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Vipers in the Storm
Pilot Debreif


1) Flying the F-16 Fighting Falcon, especially in combat during Operation Desert Storm, is a thrill few individuals have experienced.  What inspired you to become a fighter pilot?

My father and brother both flew for the Air Force and both flew in combat.  My dad flew B-26s in WWII and my brother the F-4 in Vietnam.  After I finished college I needed to do something and challenging; I always thought military flying would give me the greatest challenge and it did, especially flying fighters.

2) When did you join the Air Force, and what was your first flying assignment after completing Undergraduate Pilot Training?

I joined the USAF at the end of December 1982.  I enterred the USAF's flight screening program in Hondo, TX before going through Ofiicer Training School.  My first assignment out of UPT was a T-38 instructor at Columbus AFB, MS.

3) What aircraft have you flown, and what are the different bases you have been assigned to during your Air Force career?

I have flown the T-37, T-38, AT-38, F-16A,B,C,D (Blocks 10,15,40).  My assignments include Columbus AFB, MS, Holloman AFB, NM, MacDill AFB, FL, Moody AFB, GA, Al Minhad AB, UAE and King Fahd AB, Saudi Arabia.

4) Which models of the F-16 have you flown, and how many hours do you have in the Viper?

I have flown the F-16 Blocks 10, 15, and 40.  Total F-16 hours: 700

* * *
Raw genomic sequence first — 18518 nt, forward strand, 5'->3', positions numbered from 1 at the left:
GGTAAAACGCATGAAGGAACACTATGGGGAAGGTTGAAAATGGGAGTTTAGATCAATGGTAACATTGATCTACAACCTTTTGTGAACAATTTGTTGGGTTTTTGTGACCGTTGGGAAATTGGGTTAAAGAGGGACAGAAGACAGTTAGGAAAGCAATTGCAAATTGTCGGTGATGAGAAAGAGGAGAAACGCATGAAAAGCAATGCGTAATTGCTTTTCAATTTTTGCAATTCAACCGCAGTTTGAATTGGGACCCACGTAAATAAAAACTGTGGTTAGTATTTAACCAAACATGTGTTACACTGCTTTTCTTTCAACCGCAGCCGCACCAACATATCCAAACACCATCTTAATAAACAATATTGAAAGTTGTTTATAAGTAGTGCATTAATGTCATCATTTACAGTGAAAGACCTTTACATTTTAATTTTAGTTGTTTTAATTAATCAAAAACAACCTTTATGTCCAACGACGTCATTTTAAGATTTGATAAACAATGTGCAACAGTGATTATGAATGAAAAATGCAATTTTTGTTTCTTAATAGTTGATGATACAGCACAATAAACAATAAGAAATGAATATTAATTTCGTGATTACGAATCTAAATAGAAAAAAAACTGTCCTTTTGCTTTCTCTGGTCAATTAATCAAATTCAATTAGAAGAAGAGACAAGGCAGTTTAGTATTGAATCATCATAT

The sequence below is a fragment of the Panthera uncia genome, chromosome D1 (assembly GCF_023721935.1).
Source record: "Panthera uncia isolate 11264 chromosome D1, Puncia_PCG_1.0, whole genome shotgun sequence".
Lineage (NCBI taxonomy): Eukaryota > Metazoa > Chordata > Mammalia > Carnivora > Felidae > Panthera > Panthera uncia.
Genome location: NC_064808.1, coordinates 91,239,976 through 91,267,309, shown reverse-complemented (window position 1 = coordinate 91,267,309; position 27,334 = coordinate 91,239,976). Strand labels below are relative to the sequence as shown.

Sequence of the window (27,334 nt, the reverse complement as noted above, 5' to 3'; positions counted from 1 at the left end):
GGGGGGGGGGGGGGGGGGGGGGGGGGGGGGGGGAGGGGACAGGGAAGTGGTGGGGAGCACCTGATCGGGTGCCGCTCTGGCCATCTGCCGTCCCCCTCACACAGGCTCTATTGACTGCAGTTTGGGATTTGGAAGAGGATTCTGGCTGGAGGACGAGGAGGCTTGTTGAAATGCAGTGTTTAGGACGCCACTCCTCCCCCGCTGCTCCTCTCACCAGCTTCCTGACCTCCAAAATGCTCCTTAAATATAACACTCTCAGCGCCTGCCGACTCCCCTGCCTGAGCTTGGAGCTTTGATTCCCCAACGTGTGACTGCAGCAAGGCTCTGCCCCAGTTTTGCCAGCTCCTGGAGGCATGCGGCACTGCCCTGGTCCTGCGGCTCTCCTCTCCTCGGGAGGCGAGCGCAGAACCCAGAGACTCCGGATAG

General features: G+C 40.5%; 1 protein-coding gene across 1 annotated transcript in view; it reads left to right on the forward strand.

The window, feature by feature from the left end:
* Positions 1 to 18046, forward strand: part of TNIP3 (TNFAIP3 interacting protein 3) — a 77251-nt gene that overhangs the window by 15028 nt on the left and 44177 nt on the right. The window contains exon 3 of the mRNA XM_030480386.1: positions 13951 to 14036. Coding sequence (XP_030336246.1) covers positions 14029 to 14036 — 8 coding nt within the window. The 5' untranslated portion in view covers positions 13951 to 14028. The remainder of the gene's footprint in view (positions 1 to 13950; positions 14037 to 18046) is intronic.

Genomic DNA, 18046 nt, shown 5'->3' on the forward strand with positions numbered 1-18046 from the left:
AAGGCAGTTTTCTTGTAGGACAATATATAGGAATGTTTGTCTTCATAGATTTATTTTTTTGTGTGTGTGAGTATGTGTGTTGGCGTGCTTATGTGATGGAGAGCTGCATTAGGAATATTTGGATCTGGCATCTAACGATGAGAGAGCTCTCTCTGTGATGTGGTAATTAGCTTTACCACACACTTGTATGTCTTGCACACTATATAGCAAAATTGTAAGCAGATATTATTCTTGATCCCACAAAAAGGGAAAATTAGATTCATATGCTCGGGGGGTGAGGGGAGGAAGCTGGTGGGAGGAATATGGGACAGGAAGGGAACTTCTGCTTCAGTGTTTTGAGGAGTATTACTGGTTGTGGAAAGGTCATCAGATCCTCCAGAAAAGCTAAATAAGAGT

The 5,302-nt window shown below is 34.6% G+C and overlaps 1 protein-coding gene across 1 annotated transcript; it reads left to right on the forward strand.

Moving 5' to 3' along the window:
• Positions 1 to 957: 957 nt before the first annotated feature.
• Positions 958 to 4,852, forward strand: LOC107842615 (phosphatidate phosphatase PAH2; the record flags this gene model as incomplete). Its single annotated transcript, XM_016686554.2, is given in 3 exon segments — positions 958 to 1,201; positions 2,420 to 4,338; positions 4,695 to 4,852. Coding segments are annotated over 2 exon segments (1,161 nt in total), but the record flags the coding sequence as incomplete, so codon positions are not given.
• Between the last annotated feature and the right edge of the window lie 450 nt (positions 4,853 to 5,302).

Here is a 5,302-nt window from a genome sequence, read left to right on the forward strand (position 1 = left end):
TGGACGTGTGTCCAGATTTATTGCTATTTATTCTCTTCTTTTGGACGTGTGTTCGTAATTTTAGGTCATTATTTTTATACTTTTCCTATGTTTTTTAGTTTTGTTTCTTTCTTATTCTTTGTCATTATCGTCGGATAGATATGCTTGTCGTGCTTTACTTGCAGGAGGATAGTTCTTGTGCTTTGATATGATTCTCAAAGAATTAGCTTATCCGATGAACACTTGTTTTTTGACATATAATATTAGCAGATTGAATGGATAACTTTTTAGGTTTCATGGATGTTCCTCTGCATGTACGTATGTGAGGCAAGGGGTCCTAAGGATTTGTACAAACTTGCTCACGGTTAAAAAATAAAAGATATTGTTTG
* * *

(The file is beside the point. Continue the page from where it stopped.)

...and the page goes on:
5) What was your best assignment and why?

My best assignment was at Moody AFB in the F-16.  The flying was great and the guys I flew with were the best in the fighter business.  I went to war with these guys and we were a very tight knit group.

6) This year marks the ten year anniversary of Iraq's invasion of Kuwait and the beginning of Operation Desert Shield/Storm. Looking back, what was the experience of combat like for you?

Combat was very frightening before and after the missions.  However, during the combat sortie, it was very business-like, even while being shot at.  I said a prayer every time I rolled onto the runway.  I always said, "God please let me see my wife and kids again".  I didn't worry about dying, only that I would miss seeing my family grow up.  It didn't help that I left for the Gulf with my wife 6-months pregnant.

7) How many combat missions did you fly, and is there one particular mission that stands out more than any other?

I flew 37 combat missions. The first and last 2 missions I flew (last night of the war) stand out the most.  The first mission was very eerie.  It was my first combat mission and we flew up to Baghdad and back (almost 5 hours) and they were comm jamming us, shooting SAMs, etc.  During the last 2 missions we were to hit the Republican Guard as they retreated.  The weather was terrible and thunderstorms were everywhere in addition to being night sorties.  The Iraqi's shot a lot of AAA at us during each bomb run.  It almost felt like day one of the war.

8) What do you remember most about your time spent in the United Arab Emirates at Al Minhad AB?

Although we only spent about 2 weeks in Al Minhad before going north to King Fahd AB, my most vivid memory is the first night of the war.  I remember waking up at about 3 a.m. to hear jets taking off, and I knew it was the beginning of the war.

9) What have you been doing since the war, and where are you now?

When the Gulf War ended, I returned home with four days to spare before my daughter Rachael was born. I separated from the USAF and I am currently a pilot for Delta Air Lines. I live in Niceville, FL with my beautiful daughters Kelly, Rachael, Samantha, and my son Kyle.


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Copyright © 2005 by Keith A. Rosenkranz.  All rights reserved.
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